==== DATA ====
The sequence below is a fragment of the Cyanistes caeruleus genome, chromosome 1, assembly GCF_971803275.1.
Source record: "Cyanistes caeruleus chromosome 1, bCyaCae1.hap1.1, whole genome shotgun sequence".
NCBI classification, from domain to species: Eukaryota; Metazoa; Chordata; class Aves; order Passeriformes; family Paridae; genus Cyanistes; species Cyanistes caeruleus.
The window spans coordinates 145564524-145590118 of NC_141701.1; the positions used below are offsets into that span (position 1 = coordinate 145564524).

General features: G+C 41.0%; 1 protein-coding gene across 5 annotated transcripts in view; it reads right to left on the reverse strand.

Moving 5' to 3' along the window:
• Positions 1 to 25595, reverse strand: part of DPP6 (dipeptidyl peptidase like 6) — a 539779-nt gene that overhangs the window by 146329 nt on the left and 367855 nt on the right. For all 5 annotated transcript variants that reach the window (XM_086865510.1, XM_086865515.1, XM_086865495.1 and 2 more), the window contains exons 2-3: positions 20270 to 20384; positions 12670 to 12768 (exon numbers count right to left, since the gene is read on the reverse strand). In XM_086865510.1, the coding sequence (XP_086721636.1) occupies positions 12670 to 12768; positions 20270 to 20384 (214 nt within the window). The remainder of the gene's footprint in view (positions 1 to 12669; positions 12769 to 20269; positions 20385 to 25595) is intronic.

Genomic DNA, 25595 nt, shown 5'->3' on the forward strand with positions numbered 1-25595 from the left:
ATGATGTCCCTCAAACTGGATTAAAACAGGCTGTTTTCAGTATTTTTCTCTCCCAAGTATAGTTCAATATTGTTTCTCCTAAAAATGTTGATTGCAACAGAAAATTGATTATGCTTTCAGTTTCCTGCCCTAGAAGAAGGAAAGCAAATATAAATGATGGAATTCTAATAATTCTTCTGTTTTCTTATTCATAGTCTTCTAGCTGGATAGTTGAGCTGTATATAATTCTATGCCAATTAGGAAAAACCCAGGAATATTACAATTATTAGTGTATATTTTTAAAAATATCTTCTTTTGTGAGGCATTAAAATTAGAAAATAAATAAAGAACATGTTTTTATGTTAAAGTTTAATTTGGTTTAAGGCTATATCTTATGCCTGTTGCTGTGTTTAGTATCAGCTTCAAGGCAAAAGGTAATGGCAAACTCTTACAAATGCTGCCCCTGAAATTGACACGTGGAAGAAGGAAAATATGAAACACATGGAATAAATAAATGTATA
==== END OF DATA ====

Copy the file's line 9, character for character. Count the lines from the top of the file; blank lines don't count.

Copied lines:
ATGATGTCCCTCAAACTGGATTAAAACAGGCTGTTTTCAGTATTTTTCTCTCCCAAGTATAGTTCAATATTGTTTCTCCTAAAAATGTTGATTGCAACAGAAAATTGATTATGCTTTCAGTTTCCTGCCCTAGAAGAAGGAAAGCAAATATAAATGATGGAATTCTAATAATTCTTCTGTTTTCTTATTCATAGTCTTCTAGCTGGATAGTTGAGCTGTATATAATTCTATGCCAATTAGGAAAAACCCAGGAATATTACAATTATTAGTGTATATTTTTAAAAATATCTTCTTTTGTGAGGCATTAAAATTAGAAAATAAATAAAGAACATGTTTTTATGTTAAAGTTTAATTTGGTTTAAGGCTATATCTTATGCCTGTTGCTGTGTTTAGTATCAGCTTCAAGGCAAAAGGTAATGGCAAACTCTTACAAATGCTGCCCCTGAAATTGACACGTGGAAGAAGGAAAATATGAAACACATGGAATAAATAAATGTATA